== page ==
“It’s just Clemmy and her daughters. You can talk to me.”

“Maybe you’re right. Clemmy doesn’t listen to me anyway. I told her I didn’t want a fuss for my birthday. See what she’s doing?” 

Clemmy turned and smiled when she heard her name. “Just a minute Aunt Hattie! We’re almost ready to party!” She picked up a two liter bottle of ginger ale and began pouring it into bright red plastic cups.

“I’ve got to tell you how to be, Mae.” Hattie looked at me with clear green eyes still fringed by heavy black lashes.

“You’re going to tell me your beauty secret? You’re the youngest ‘old lady’ I have ever seen. You really don’t look a day over 50.”

“I’m not talking about beauty, you vain thing. I’m talking about preservation, staying alive, the way to be.”

She looked so small. It was the only thing that had changed about her in the many years I knew her. Age took away her height but not her youthful looks. “What do you mean?” I said, but Clemmy and the girls (middle-aged women, really) came back with the cake and ginger ale, interrupting us.

Hattie spent five minutes anxiously pecking at the grocery store cake on her plate, looking at me with large round eyes, giving her nieces narrow, hard stares. I didn’t understand her desperation, chalking it up to that strange anxiety some elderly develop over minor things, reacting like frustrated toddlers over the smallest of inconveniences. I smiled at her and nodded; she rolled her eyes and slumped.  The cake was dry and I washed it down with ginger ale. Hattie didn’t drink hers. We all finished the small celebration, and Clemmy, with “girls” in tow, left for home while the housekeeper puttered about in the kitchen pretending to clean.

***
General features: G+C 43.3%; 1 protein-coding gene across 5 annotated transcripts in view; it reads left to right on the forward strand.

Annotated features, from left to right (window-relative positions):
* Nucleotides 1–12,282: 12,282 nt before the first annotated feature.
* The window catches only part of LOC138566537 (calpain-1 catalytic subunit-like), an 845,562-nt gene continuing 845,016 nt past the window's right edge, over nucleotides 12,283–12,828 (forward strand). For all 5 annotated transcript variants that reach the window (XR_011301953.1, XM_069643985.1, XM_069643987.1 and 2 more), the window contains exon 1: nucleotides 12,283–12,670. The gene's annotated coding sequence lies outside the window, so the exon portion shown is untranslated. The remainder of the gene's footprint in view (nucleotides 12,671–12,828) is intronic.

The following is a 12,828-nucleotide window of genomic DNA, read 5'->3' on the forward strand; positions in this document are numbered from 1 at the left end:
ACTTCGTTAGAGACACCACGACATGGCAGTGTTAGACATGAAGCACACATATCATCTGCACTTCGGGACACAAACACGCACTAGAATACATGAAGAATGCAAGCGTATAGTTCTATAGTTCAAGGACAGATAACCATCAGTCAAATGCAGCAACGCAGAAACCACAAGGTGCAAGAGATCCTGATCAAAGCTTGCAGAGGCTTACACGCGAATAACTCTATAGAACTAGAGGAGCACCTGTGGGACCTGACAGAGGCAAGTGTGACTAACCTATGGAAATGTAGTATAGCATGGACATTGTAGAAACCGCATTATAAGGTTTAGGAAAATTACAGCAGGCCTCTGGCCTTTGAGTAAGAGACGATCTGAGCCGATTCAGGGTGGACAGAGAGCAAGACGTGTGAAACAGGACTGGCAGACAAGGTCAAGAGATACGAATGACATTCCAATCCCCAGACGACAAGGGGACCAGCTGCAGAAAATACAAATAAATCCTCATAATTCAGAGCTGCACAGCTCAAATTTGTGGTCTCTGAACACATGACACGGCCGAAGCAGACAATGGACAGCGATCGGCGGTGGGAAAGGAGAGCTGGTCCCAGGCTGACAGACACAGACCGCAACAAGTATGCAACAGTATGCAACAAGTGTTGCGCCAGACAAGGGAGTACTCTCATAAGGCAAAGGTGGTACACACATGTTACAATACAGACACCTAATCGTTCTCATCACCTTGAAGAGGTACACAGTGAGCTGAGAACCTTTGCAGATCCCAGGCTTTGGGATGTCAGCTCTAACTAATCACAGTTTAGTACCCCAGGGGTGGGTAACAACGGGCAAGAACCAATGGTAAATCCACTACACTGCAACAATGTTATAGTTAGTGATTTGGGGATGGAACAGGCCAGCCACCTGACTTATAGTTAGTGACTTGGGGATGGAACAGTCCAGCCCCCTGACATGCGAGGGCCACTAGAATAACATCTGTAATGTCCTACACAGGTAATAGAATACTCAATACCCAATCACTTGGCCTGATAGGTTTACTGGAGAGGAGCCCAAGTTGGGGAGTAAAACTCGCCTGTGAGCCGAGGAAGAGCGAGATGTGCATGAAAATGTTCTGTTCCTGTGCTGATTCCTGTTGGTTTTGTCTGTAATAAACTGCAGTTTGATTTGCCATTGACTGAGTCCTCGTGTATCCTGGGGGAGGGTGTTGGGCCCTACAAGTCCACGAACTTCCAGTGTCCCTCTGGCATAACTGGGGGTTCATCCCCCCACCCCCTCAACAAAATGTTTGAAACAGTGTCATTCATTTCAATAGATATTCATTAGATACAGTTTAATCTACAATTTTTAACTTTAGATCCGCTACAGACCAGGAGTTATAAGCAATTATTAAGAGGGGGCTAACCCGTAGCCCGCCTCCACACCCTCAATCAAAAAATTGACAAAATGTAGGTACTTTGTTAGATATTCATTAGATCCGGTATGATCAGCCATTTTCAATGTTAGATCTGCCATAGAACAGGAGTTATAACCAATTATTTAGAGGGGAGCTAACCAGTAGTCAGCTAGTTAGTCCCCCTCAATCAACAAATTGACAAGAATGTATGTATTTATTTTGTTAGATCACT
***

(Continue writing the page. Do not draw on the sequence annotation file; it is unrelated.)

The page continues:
Hattie reached over and took my hand. “You need to know the way to be.”

“You said that, Aunt Hattie. Are you talking about your beauty secret? I don’t understand.”

“You think I look young because of some creme or lotion or soap that I use? Maybe I lasted this long because I wash my face every night?” She stood up, creaking as she rose. Her hands shook, and she waved them in my face.

“What’s wrong? What’s wrong?” I stepped back from her.

She sat back down firmly and an “oof” blew through her lips harder than when she tried to blow out the candles.  “Beauty secret. That’s my Mae. Looking to be pretty. I know what you call me.” She paused between sentences. Her words had a dark atmosphere, a weight I swear I could almost lift. “I’ve heard those names you use.”